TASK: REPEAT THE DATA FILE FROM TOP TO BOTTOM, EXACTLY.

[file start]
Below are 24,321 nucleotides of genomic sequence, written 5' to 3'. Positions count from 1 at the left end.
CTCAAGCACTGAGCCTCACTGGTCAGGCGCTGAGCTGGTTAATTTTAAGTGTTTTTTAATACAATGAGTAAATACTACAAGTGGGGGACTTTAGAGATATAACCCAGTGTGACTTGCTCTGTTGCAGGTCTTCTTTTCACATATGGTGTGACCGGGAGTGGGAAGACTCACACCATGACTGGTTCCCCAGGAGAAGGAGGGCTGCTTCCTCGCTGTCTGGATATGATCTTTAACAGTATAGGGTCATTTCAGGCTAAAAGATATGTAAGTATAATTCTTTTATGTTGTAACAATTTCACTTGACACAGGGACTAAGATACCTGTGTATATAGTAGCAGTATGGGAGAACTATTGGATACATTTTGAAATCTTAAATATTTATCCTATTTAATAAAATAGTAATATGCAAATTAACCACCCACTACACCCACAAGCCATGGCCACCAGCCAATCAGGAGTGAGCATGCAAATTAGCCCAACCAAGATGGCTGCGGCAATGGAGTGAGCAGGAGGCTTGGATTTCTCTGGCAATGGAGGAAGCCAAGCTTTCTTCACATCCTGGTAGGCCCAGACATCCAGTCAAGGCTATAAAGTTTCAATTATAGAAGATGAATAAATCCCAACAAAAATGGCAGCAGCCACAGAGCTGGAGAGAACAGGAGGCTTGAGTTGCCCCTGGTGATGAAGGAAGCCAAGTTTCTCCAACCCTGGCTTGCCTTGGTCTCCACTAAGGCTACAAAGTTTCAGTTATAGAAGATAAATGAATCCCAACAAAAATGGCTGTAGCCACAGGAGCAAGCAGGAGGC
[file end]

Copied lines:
Below are 24,321 nucleotides of genomic sequence, written 5' to 3'. Positions count from 1 at the left end.
CTCAAGCACTGAGCCTCACTGGTCAGGCGCTGAGCTGGTTAATTTTAAGTGTTTTTTAATACAATGAGTAAATACTACAAGTGGGGGACTTTAGAGATATAACCCAGTGTGACTTGCTCTGTTGCAGGTCTTCTTTTCACATATGGTGTGACCGGGAGTGGGAAGACTCACACCATGACTGGTTCCCCAGGAGAAGGAGGGCTGCTTCCTCGCTGTCTGGATATGATCTTTAACAGTATAGGGTCATTTCAGGCTAAAAGATATGTAAGTATAATTCTTTTATGTTGTAACAATTTCACTTGACACAGGGACTAAGATACCTGTGTATATAGTAGCAGTATGGGAGAACTATTGGATACATTTTGAAATCTTAAATATTTATCCTATTTAATAAAATAGTAATATGCAAATTAACCACCCACTACACCCACAAGCCATGGCCACCAGCCAATCAGGAGTGAGCATGCAAATTAGCCCAACCAAGATGGCTGCGGCAATGGAGTGAGCAGGAGGCTTGGATTTCTCTGGCAATGGAGGAAGCCAAGCTTTCTTCACATCCTGGTAGGCCCAGACATCCAGTCAAGGCTATAAAGTTTCAATTATAGAAGATGAATAAATCCCAACAAAAATGGCAGCAGCCACAGAGCTGGAGAGAACAGGAGGCTTGAGTTGCCCCTGGTGATGAAGGAAGCCAAGTTTCTCCAACCCTGGCTTGCCTTGGTCTCCACTAAGGCTACAAAGTTTCAGTTATAGAAGATAAATGAATCCCAACAAAAATGGCTGTAGCCACAGGAGCAAGCAGGAGGC